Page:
Request to upgrade DJango
dmalcolm at redhat.com
Fri Apr 20 18:25:18 UTC 2012
On Fri, 2012-04-20 at 09:37 -0700, Toshio Kuratomi wrote:
> On Fri, Apr 20, 2012 at 12:16:34PM -0400, Adam Young wrote:
> > On 04/20/2012 10:47 AM, Toshio Kuratomi wrote:
> > On Fri, Apr 20, 2012 at 09:42:26AM -0400, Adam Young wrote:
> > One caveat. Any DJango app (Probably most Python wsgi apps, actually) is
> > going to give an AVC Denial warning upon startup.
> > Only a denial? ;-) Do you have selinux in permissive?
> > In enforcing it still gives a denial....
> > DJango imports Python's UUID
> > module which in turn imports ctypes. Ctypes does dynamic code generation,
> > specifically by writing a file andd then trying to execute it, which, as you
> > can imagine, is a pretty big security hole. Let the wsgi community know that,
> > until we have that fixed, we should not attempt to get rid of the AVC denial
> > warning message, but instead should push on the Python upstread to get a fix
> > in. Yes, David Malcolm is aware of it.
> > https://bugzilla.redhat.com/show_bug.cgi?id=814391
> > That's sorta a duplicate of this bug;
> > https://bugzilla.redhat.com/show_bug.cgi?id=582009
> > (AFAICS, they're the same, but yours is against RHEL and mine is against
> > Fedora).
> > Yes, they are the same, but mine has to do with the fact that it is part of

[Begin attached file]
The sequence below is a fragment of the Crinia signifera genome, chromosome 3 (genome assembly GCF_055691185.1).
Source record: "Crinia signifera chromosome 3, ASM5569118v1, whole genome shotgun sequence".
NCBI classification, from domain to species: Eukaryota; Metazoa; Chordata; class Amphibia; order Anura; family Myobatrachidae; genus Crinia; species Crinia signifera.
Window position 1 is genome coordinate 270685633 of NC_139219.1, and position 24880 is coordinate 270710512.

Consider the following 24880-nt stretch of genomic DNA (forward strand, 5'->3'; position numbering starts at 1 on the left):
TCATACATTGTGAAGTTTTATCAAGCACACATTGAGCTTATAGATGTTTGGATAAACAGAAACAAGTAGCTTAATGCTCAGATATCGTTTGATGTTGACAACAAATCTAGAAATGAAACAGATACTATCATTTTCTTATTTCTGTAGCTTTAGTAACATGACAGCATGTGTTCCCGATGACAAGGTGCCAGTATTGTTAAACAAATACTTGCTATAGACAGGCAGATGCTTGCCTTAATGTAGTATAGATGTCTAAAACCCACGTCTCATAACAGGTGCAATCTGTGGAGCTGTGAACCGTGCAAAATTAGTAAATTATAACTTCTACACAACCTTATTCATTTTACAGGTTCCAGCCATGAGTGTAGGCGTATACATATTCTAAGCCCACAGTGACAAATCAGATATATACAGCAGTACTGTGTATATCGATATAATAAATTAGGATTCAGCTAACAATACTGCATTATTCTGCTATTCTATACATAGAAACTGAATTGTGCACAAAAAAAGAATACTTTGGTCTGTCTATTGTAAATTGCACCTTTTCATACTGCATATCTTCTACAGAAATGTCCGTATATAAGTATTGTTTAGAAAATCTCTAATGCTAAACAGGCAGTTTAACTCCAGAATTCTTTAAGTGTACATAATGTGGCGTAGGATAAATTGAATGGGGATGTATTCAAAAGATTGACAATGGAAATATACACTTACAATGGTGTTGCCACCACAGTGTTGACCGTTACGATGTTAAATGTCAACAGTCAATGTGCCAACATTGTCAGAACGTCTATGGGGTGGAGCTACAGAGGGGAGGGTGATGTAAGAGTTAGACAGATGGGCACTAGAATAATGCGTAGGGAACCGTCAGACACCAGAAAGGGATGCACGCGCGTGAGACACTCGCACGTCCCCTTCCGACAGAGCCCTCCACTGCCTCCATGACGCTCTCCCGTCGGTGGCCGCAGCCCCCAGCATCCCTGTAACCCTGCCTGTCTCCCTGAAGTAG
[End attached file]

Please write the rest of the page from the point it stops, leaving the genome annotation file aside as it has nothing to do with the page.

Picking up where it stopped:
> > the core library calling into ctypes. They can be addressed and fixed
> > separately.
> Upstream python doesn't like ctypes because it allows python code to more
> easily create obscure bugs but it likes it more than the alternatives. The
> reason is that upstream python is very friendly to the alternate language
> vms/interpreters. Those alternatives often can't work with the python
> C-API/ABI. But they can work with ctypes.
> > I discussed it with dmalcolm when I opened it in 2010 -- it's not easily
> > solvable.
> > * By its nature, libffi needs to generate code that it then executes.
> > I think this is the crux of the matter. I do not think that libffi needs to
> > write this code out to disk to read it back in. It would be better if it held
> > it in memory, but even that would probably be disallowed by SELinux. I suspect
> > that there are better ways to do this form of dynamic binding that does not
> > require code generation.
> The previous python maintainer actually wrote the patch to have it write out
> to disk because we have SELinux set to prevent execmem by default. Writing
> to disk is "better" in that it allows noexecmem by default on Fedora.
> > However, for libraries shipped with Fedora, there should be no need to use
> > ctypes.
> If you're talking about changing uuid into an extension module, then see
> above as to why that isn't an upstreamable change.
It may be possible to fix the issue with uuid with a one-line change to
ctypes which makes it avoid the SELinux-unfriendly codepaths unless
absolutely necessary (uuid doesn't use them): see
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